Calculate the total on events with two time conditions

I have a table in BigQuery that looks something like this:

    schema = [         bigquery.SchemaField('timestamp', 'TIMESTAMP', mode='REQUIRED', description='Data point timestamp'),         bigquery.SchemaField('event_id', 'STRING', description='EventID'),         [...]     ] 

The table has a fairly large dataset, and I’m trying to find write an efficient query that returns the number of events that happened in the last 24 hours but also within the last N days. That is, two different records with different conditions but the same event_id. I don’t care so much about the actual event_id, but rather the distribution.

Ideally, the query would return something like this:

7_days: 20 30_days: 15 60_days: 7 

If it’s impossible to do this in pure SQL, I also have Pandas available at my disposal.

How to calculate movement within an area

Related: How does the UA Tunnel Fighter fighting style's reaction attack interact with the Sentinel feat's speed-reduction effect?

The Tunnel Fighter feat from UA has the following wording:

As a bonus action, you can enter a defensive stance that lasts until the start of your next turn. While in your defensive stance, you can make opportunity attacks without using your reaction, and you can use your reaction to make a melee attack against a creature that moves more than 5 feet while within your reach.

What exactly is meant by moving "more" than 5 feet?

Would either of the two following paths be considered moving "more than 5 feet", assuming the player was holding a weapon with reach?

  • Path 1: Enter range, move 5 feet, exit range
  • Path 2: Enter range, move another 5 feet within range
  • Path 3: Enter range, immediately exit range
┌───┬───┬───┰───┬───┐ │MAX-RANGE->┃   │   │ ├───┼───┼───╂───┼───┤ │   │   │ .------P_1│ ├───┼───┼─|─╂───┼───┤ │ME │   │ `-->F │   │ ├───┼───┼───╂───┼───┤ │   │ F <--------P_2│ ├───┼───┼───╂───┼───┤ │   │   │ .------P_3│ ┝━━━┿━━━┿━|━╃───┼───┤ │   │   │ F │   │   │ └───┴───┴───┴───┴───┘ 

PURELY looking at the diagram and adding up the lengths of the lines, you could calculate the sum of lines WITHIN my range as being:

  • Path 1: 2.5 + 5 + 2.5 = 10
  • Path 2: 2.5 + 5 = 7.5
  • Path 3: 2.5 + 2.5 = 5

But I don’t know if this is strictly correct. I suspect that partial values may only be calculated before, or after, movement.

If movement is calculated before the step is taken, then stepping into my reach won’t count as movement within my reach, but stepping out will count as 5 feet. This makes Path 2 safe to travel.

If movement is calculated after the step is taken, then stepping into my reach will count as moving 5 feet within my reach, but stepping out won’t count as any. This makes Path 2 dangerous.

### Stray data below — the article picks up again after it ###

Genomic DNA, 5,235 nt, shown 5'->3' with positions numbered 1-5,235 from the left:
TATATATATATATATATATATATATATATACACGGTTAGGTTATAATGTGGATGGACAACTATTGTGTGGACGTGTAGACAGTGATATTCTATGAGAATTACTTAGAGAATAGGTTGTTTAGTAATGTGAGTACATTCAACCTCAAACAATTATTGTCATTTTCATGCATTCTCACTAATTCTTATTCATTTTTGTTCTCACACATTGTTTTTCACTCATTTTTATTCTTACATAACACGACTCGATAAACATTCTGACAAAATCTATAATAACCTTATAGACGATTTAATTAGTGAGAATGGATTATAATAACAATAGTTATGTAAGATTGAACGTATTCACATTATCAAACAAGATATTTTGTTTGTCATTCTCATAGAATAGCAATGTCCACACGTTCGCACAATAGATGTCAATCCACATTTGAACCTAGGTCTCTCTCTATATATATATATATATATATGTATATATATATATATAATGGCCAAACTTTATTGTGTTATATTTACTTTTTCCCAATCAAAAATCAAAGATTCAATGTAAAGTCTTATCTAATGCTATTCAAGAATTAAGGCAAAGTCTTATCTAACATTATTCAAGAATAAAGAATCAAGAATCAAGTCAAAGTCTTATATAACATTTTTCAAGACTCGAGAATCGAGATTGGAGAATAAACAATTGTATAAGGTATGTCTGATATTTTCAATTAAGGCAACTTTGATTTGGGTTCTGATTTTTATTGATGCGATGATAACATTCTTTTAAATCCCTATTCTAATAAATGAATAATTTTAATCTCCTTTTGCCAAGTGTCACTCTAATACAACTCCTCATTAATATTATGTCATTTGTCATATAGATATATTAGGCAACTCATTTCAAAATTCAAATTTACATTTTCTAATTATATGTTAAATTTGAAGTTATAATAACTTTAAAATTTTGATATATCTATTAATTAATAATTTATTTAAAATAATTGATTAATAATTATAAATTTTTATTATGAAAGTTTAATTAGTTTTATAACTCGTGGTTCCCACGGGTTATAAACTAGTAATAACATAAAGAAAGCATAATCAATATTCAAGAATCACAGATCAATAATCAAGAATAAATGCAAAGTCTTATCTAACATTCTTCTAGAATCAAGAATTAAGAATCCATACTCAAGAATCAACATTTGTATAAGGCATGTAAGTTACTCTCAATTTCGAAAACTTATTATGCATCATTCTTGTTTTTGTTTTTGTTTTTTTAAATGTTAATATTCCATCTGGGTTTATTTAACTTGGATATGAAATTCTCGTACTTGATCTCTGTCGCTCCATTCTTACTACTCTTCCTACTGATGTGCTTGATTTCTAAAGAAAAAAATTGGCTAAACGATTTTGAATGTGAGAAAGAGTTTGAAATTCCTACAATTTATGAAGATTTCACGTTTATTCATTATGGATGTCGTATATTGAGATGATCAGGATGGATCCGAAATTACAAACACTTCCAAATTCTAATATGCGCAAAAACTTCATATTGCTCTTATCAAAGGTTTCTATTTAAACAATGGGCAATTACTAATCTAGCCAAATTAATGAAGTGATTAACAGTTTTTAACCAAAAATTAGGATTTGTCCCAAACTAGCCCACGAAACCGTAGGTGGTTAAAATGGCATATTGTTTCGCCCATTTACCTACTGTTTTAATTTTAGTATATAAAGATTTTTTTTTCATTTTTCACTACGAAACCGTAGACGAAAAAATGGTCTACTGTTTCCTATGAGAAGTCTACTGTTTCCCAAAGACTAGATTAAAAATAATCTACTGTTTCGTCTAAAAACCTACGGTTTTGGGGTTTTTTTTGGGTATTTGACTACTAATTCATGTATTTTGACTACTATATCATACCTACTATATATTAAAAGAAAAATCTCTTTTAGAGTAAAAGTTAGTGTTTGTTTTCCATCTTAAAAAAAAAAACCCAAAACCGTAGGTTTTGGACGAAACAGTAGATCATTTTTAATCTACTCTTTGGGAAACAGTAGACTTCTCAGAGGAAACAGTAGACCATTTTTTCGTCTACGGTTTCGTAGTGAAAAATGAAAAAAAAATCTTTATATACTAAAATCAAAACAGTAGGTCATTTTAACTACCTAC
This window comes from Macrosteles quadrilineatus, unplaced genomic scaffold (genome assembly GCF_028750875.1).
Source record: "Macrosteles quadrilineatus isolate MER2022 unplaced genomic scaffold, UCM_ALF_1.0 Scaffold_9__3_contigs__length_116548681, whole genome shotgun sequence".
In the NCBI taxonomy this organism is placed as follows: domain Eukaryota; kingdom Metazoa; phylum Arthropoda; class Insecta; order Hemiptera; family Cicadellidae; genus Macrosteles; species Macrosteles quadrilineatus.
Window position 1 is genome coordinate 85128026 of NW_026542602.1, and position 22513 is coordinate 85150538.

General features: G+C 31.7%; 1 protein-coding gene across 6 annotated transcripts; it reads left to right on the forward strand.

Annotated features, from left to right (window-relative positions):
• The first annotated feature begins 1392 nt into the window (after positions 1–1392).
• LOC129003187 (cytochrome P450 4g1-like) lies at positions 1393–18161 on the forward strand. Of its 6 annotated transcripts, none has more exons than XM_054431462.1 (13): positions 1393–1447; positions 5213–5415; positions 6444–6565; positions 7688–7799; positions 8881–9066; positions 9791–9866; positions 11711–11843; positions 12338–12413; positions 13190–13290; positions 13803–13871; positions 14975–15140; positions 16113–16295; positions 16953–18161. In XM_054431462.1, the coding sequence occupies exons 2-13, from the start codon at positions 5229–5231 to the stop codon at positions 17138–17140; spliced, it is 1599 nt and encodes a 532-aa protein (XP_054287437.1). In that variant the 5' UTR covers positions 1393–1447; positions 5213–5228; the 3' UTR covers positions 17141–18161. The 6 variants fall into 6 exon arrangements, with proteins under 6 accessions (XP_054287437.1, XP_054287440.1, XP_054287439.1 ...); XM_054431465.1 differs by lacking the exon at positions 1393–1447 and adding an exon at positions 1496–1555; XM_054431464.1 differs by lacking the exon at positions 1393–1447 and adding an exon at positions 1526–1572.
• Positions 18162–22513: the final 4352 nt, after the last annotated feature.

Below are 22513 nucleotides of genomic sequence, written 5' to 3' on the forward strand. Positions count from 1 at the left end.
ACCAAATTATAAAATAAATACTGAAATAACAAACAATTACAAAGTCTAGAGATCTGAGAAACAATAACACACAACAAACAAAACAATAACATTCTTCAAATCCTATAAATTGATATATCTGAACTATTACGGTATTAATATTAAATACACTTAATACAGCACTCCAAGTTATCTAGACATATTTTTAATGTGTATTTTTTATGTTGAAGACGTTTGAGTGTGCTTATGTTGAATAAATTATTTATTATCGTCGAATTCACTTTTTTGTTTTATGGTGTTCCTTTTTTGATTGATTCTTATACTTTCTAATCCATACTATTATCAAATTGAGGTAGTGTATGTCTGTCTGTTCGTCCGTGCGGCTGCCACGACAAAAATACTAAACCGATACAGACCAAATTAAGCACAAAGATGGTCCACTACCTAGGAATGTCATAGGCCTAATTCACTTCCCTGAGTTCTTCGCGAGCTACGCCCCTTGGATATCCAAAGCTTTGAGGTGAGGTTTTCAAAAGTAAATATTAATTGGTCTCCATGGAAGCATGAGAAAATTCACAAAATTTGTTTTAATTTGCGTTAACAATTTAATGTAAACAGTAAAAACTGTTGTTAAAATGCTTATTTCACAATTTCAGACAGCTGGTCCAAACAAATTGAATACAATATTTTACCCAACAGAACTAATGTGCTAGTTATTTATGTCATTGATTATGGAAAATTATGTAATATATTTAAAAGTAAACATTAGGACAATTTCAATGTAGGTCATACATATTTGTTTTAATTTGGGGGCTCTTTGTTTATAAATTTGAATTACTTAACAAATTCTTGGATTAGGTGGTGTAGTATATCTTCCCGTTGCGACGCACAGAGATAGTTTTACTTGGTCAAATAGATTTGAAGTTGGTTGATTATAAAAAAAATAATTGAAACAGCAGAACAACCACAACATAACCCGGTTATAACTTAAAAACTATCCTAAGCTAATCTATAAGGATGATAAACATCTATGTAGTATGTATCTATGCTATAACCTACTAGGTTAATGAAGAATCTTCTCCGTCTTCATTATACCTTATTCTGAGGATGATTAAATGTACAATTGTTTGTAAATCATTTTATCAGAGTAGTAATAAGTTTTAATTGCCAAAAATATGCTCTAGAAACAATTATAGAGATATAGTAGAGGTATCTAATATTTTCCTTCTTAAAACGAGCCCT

If movement is only calculated when it is entirely (start+finish) within reach, then all paths are safe.

There’s a lot of different ways to spin this. Is there any official ruling on how to calculate movement within an area?

Calculate combined standard deviation

If I have a data that I fit with NonlinearModelfit that fits a data based on two fitting parameters, c1 and c2.

When I used nlm["ParameterTable"] // Quiet I get the following table:


If I have an equation such as:

eq = (2.303*((70 + 273.15)^2)*(c1/c2))/1000

Is there any code (as opposed to doing it manually) I can use to calculate the value of eq with the combined standard deviation based on the standard deviations of c1 and c2 from the table?

Thank you!

How do I calculate my skill modifier?

I’m trying to fill out the skills section on my first character, but when I look at the character sheets in the Starter Set as examples of how to make a character, the skills that are circled have higher modifiers than their Dexterity or Strength or whatever should make them.

I’ve filled out all skills but those. What do I add to the ability modifier to get those numbers?

  • My abilities are Strength 13, Dexterity 14, Constitution 11, Intelligence 15, Wisdom 8, and Charisma 8.

  • Proficiencies are Arcana, Athletics, History, Investigation and Stealth.

  • My saving throws are Strength and Dexterity.

I just started D&D and have the Player’s Handbook, DM’s Guide, Monster Manual, and the Starter Set.

Augmenting AVL tree to calculate sum of subtree

Suggest a way to augment an AVL tree to support a $ O(\log n)$ implementation of the function calculateSum(key), which receives a key of a node and returns the sum of its subtree.

I implemented it this way:

sumSubtree(node):     if node != null:         return sumSubtree(node.left) + sumSubtree(node.right) + node.key     return 0      calculateSum(key):     node = Search(key) // assuming I have a search function     return sumSubtree(node) 

which solves it in $ O(\log n)$ .

But I read it is possible to maintain the sum during insertion and deletion. And augment an AVL tree this way.

Which solution would be better? Mine, or the other method? Does it matter?

Damage reduction and damage resistance: how to calculate?

Assume a character has both damage reduction and damage resistance vs an incoming attack.

One example of damage reduction is the Heavy Armor Master feat:

While you are wearing heavy armor, bludgeoning, piercing, and slashing damage that you take from non magical weapons is reduced by 3.

One example of damage resistance is the blade ward cantrip:

You extend your hand and trace a sigil of warding in the air. Until the end of your next turn, you have resistance against bludgeoning, piercing, and slashing damage dealt by weapon attacks.

Let’s assume a character with both effects above is hit by a nonmagical weapon attack dealing slashing damage. The attack deals 10 damage. What happens:

  1. Damage reduction applies reducing damage to 7, then damage resistance (rounds down). Character takes 3 damage.
  2. Damage resistance applies, halving to 5, then damage reduction takes it to 2 damage.